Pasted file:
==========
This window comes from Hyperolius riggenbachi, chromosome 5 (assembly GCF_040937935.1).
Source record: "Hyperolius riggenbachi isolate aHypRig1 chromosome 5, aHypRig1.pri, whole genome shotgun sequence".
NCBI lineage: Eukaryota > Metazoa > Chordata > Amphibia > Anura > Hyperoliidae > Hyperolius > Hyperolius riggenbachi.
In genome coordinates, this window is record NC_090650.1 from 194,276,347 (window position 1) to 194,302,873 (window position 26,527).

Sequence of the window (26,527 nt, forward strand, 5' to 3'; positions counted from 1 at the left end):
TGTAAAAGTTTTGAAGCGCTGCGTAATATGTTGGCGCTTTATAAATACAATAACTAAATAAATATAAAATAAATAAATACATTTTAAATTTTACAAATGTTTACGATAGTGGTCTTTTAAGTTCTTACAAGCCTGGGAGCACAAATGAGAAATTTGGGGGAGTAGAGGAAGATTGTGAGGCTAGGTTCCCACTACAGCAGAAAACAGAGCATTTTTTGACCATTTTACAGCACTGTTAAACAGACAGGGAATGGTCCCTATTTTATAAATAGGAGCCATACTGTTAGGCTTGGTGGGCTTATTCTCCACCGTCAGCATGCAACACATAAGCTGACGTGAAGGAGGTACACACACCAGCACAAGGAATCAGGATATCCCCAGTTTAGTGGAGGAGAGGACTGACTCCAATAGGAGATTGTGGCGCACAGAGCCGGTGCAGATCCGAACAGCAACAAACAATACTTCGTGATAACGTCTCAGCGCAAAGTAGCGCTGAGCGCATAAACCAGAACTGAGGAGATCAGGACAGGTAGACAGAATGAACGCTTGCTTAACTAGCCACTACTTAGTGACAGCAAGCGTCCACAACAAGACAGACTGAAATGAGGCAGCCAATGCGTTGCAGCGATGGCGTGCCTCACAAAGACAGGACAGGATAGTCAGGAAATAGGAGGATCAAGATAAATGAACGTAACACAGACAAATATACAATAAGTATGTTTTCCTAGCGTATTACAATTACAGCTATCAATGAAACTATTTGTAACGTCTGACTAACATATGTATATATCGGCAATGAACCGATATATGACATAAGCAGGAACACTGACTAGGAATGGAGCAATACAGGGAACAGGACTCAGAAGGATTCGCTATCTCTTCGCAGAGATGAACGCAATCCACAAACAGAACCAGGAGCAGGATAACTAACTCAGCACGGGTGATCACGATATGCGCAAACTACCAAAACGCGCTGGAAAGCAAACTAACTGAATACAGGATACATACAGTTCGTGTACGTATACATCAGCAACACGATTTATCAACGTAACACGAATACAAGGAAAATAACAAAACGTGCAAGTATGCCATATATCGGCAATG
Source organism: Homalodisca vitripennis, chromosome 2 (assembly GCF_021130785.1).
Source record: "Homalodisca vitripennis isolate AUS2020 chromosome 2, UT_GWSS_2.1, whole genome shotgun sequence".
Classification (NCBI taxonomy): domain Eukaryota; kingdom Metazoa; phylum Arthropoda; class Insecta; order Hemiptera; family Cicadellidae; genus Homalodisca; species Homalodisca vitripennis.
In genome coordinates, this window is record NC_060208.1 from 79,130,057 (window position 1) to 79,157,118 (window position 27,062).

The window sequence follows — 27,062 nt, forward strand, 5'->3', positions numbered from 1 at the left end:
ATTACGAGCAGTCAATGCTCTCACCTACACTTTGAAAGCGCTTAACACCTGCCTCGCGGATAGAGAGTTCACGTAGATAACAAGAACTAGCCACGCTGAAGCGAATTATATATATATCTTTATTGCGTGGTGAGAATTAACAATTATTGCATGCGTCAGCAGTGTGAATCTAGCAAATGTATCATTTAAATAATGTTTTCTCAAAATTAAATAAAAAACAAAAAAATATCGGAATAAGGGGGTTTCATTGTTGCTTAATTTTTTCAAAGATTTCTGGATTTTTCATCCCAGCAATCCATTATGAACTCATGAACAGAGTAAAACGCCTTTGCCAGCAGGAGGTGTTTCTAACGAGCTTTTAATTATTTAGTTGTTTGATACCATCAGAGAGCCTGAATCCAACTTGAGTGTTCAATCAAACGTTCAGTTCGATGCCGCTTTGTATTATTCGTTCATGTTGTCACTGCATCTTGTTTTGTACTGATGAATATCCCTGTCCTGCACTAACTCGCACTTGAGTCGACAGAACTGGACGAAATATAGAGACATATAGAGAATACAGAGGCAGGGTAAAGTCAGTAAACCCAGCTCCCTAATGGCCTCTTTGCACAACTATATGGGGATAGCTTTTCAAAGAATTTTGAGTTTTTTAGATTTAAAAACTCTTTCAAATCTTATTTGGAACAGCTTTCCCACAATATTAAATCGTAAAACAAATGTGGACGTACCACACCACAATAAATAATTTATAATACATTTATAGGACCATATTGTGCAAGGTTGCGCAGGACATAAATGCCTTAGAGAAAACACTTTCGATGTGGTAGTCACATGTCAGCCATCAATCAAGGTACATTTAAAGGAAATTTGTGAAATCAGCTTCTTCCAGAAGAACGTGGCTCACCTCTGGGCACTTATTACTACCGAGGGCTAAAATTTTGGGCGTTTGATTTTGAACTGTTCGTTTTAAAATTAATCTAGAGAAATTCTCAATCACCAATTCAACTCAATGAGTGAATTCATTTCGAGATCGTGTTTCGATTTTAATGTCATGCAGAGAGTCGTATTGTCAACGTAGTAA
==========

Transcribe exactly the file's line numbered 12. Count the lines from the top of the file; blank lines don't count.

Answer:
ATTACGAGCAGTCAATGCTCTCACCTACACTTTGAAAGCGCTTAACACCTGCCTCGCGGATAGAGAGTTCACGTAGATAACAAGAACTAGCCACGCTGAAGCGAATTATATATATATCTTTATTGCGTGGTGAGAATTAACAATTATTGCATGCGTCAGCAGTGTGAATCTAGCAAATGTATCATTTAAATAATGTTTTCTCAAAATTAAATAAAAAACAAAAAAATATCGGAATAAGGGGGTTTCATTGTTGCTTAATTTTTTCAAAGATTTCTGGATTTTTCATCCCAGCAATCCATTATGAACTCATGAACAGAGTAAAACGCCTTTGCCAGCAGGAGGTGTTTCTAACGAGCTTTTAATTATTTAGTTGTTTGATACCATCAGAGAGCCTGAATCCAACTTGAGTGTTCAATCAAACGTTCAGTTCGATGCCGCTTTGTATTATTCGTTCATGTTGTCACTGCATCTTGTTTTGTACTGATGAATATCCCTGTCCTGCACTAACTCGCACTTGAGTCGACAGAACTGGACGAAATATAGAGACATATAGAGAATACAGAGGCAGGGTAAAGTCAGTAAACCCAGCTCCCTAATGGCCTCTTTGCACAACTATATGGGGATAGCTTTTCAAAGAATTTTGAGTTTTTTAGATTTAAAAACTCTTTCAAATCTTATTTGGAACAGCTTTCCCACAATATTAAATCGTAAAACAAATGTGGACGTACCACACCACAATAAATAATTTATAATACATTTATAGGACCATATTGTGCAAGGTTGCGCAGGACATAAATGCCTTAGAGAAAACACTTTCGATGTGGTAGTCACATGTCAGCCATCAATCAAGGTACATTTAAAGGAAATTTGTGAAATCAGCTTCTTCCAGAAGAACGTGGCTCACCTCTGGGCACTTATTACTACCGAGGGCTAAAATTTTGGGCGTTTGATTTTGAACTGTTCGTTTTAAAATTAATCTAGAGAAATTCTCAATCACCAATTCAACTCAATGAGTGAATTCATTTCGAGATCGTGTTTCGATTTTAATGTCATGCAGAGAGTCGTATTGTCAACGTAGTAA